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Teacher Tips and Answers

Understanding Vocabulary

When you read an unfamiliar word, you need to figure out its meaning based on how it is used. You can use the following context clues to guess a meaning.

Word parts let you assemble meaning from prefixes, suffixes, and roots.

Joshua tended to isolate himself, a habit strongly correlated with his bouts of paranoia.

(The prefix co means “together,” the prefix re means “again,” the root late means "bring," or "bear," and the suffix ed indicates past tense, so correlated must mean “having brought two things together again.")

Cause-and-effect clues let you infer meaning.

Gabrielle kept her nose buried in the novel, her mind wandering the lush lowlands of Scotland beside burly Haemish, claymore at his back, ready for brigands.

(If the burly Scotsman Haemish carries a claymore on his back to deal with brigands, a claymore must be a large weapon—perhaps a sword.)

Definitions embedded within the text spell out the meaning.

Jon was born on a military base and would die on one, a lifer, but for me, the Army was a means to a much bigger end.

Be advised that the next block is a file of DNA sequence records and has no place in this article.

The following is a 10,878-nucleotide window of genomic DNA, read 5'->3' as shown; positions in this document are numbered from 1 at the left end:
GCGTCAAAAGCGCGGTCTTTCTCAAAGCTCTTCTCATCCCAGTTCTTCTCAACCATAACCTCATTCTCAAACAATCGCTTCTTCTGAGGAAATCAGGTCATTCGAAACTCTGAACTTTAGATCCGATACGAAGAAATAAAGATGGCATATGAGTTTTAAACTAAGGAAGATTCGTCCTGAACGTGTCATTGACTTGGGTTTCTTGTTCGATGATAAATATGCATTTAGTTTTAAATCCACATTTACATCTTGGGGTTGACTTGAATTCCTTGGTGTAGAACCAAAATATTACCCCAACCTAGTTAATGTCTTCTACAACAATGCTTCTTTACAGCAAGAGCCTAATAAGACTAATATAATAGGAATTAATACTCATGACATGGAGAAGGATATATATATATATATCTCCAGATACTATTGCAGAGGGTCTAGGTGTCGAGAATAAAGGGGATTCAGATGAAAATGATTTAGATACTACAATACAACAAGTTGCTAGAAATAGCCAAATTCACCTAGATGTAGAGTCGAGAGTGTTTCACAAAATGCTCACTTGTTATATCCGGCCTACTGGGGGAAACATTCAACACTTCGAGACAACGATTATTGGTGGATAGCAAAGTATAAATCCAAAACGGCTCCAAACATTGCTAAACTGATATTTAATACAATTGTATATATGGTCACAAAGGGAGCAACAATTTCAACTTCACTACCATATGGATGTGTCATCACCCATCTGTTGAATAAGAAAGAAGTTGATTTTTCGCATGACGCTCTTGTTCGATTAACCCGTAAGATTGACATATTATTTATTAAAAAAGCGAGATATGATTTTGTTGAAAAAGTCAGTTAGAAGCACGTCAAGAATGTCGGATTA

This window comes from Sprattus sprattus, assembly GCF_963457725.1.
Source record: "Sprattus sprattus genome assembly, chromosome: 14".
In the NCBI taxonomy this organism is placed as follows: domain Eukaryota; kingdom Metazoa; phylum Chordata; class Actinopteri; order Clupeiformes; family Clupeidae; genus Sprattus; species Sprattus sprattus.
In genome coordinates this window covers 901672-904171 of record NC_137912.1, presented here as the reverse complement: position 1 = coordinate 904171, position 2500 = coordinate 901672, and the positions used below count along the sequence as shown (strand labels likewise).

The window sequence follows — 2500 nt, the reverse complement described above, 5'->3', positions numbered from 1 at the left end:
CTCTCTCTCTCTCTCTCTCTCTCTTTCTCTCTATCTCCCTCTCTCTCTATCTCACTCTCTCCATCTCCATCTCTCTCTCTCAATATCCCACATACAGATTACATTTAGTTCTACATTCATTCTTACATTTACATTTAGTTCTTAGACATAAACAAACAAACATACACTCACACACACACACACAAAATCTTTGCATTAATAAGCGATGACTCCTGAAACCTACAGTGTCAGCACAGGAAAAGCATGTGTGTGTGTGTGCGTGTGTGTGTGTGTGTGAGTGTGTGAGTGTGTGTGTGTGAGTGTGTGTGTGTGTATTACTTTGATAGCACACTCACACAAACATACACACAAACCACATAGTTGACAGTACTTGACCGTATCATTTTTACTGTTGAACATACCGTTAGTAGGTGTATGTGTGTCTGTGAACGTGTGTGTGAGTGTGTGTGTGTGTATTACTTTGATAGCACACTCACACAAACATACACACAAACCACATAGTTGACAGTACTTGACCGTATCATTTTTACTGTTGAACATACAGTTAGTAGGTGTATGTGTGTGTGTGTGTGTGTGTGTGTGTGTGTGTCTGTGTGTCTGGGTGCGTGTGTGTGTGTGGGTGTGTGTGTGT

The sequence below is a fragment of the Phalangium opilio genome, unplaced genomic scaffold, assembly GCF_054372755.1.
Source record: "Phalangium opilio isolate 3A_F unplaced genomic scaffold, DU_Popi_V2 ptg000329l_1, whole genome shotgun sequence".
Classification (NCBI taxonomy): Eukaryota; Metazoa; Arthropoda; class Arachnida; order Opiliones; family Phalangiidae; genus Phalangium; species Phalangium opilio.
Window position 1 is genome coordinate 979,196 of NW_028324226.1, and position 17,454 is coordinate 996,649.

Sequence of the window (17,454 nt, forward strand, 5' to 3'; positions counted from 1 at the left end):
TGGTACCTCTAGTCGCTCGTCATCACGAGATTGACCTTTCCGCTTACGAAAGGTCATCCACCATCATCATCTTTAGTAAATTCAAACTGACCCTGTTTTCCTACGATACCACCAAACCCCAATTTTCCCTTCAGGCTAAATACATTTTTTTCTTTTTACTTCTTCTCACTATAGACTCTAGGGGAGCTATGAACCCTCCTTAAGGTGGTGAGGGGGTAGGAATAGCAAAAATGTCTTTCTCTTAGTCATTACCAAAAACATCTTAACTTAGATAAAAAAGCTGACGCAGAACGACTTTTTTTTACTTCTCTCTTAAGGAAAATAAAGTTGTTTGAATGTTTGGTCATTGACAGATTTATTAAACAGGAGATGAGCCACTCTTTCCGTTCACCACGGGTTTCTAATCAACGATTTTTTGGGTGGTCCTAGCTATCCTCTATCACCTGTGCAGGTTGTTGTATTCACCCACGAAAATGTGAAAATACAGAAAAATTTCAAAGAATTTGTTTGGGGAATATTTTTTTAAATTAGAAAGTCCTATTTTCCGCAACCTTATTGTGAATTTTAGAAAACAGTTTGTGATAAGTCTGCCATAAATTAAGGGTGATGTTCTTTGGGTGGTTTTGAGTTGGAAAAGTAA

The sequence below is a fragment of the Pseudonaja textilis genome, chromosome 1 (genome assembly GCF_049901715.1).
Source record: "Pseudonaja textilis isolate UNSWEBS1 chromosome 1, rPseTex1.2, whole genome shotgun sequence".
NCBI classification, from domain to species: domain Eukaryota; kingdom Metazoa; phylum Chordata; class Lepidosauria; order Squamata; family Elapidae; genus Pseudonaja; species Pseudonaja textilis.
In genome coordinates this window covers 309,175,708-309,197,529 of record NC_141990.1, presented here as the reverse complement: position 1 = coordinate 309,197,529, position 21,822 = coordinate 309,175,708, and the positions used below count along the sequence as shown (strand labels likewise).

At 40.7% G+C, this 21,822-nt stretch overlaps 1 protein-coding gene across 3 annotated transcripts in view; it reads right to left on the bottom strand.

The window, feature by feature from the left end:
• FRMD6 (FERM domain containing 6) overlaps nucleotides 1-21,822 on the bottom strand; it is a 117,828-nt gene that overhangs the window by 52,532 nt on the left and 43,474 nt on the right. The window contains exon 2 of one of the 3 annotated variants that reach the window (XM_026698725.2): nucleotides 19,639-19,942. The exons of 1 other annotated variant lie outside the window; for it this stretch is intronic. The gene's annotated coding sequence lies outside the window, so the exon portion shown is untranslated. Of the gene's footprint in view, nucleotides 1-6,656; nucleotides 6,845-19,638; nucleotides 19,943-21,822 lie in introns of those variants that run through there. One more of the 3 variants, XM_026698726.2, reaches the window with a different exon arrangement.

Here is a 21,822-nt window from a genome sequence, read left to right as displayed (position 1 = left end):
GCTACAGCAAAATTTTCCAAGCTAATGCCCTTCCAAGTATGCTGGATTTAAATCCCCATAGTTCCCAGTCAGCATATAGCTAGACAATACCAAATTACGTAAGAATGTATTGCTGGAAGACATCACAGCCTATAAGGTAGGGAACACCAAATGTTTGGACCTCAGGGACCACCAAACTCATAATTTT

(Since "Jon was born on a military base and would die on one," a lifer must be "a person who spends a lifetime in a given activity.")

A series includes an unknown word with known words of the same type.

He bore himself with the condescending, self-righteous, and supercilious air of a child who has willfully abandoned belief in the Easter Bunny.

(Since supercilious is in a series with condescending and self-righteous, it must mean believing oneself to be superior to others.)

Examples provide specific instances of general ideas.

Doctor Grant pointed to a chart of theropods, ranging from T-rexes to sparrows.

(T-rexes were large, carnivorous dinosaurs on two legs, and sparrows are small birds on two legs, so theropods must be a wide classification of two-legged animals that spans dinosaurs and modern birds.)

Synonyms have the same meaning as the unfamiliar word.

Rudy knew his opinions often caused his friends offense or even umbrage, but he voiced them anyway.

(Umbrage must mean "strong offense.")

Antonyms have the opposite meaning as an unfamiliar word.

This would not be conventional war, with two well-trained armies on a gridiron approved by the Geneva Convention; this would be asymmetric war between an army and secret foes with improvised explosives on city streets.

(As the opposite of "conventional war," asymmetric war must mean "a regular army fighting guerillas.")

Tone reveals the writer’s thoughts about a word.

As much as his dinners delighted him, he savored even more his routine repose on the couch afterward.

(The words delighted and savored show pleasure, so repose on the couch must mean a "pleasurable rest.")

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